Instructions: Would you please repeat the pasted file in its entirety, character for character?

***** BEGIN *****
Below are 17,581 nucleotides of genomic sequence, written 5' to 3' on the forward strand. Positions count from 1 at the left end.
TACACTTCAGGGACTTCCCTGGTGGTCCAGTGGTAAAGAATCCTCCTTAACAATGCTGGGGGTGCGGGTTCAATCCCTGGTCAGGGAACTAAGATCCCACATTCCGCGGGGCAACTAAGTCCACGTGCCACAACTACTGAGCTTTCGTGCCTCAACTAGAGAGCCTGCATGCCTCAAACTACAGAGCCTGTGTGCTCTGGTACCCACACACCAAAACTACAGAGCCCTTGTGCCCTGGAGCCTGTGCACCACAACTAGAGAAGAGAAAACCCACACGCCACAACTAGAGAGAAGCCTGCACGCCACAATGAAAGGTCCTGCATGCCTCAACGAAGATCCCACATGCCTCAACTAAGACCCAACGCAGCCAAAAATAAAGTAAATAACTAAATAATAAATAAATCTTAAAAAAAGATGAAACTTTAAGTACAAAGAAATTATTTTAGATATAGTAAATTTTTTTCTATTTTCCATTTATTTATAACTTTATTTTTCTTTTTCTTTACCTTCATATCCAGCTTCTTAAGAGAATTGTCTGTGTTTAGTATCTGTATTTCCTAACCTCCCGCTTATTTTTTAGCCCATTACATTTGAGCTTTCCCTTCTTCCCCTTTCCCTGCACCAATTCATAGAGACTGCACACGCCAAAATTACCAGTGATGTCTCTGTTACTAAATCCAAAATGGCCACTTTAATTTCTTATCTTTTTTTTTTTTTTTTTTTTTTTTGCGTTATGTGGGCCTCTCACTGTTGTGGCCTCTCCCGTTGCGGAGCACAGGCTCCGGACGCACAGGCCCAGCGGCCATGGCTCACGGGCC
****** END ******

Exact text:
Below are 17,581 nucleotides of genomic sequence, written 5' to 3' on the forward strand. Positions count from 1 at the left end.
TACACTTCAGGGACTTCCCTGGTGGTCCAGTGGTAAAGAATCCTCCTTAACAATGCTGGGGGTGCGGGTTCAATCCCTGGTCAGGGAACTAAGATCCCACATTCCGCGGGGCAACTAAGTCCACGTGCCACAACTACTGAGCTTTCGTGCCTCAACTAGAGAGCCTGCATGCCTCAAACTACAGAGCCTGTGTGCTCTGGTACCCACACACCAAAACTACAGAGCCCTTGTGCCCTGGAGCCTGTGCACCACAACTAGAGAAGAGAAAACCCACACGCCACAACTAGAGAGAAGCCTGCACGCCACAATGAAAGGTCCTGCATGCCTCAACGAAGATCCCACATGCCTCAACTAAGACCCAACGCAGCCAAAAATAAAGTAAATAACTAAATAATAAATAAATCTTAAAAAAAGATGAAACTTTAAGTACAAAGAAATTATTTTAGATATAGTAAATTTTTTTCTATTTTCCATTTATTTATAACTTTATTTTTCTTTTTCTTTACCTTCATATCCAGCTTCTTAAGAGAATTGTCTGTGTTTAGTATCTGTATTTCCTAACCTCCCGCTTATTTTTTAGCCCATTACATTTGAGCTTTCCCTTCTTCCCCTTTCCCTGCACCAATTCATAGAGACTGCACACGCCAAAATTACCAGTGATGTCTCTGTTACTAAATCCAAAATGGCCACTTTAATTTCTTATCTTTTTTTTTTTTTTTTTTTTTTTTGCGTTATGTGGGCCTCTCACTGTTGTGGCCTCTCCCGTTGCGGAGCACAGGCTCCGGACGCACAGGCCCAGCGGCCATGGCTCACGGGCC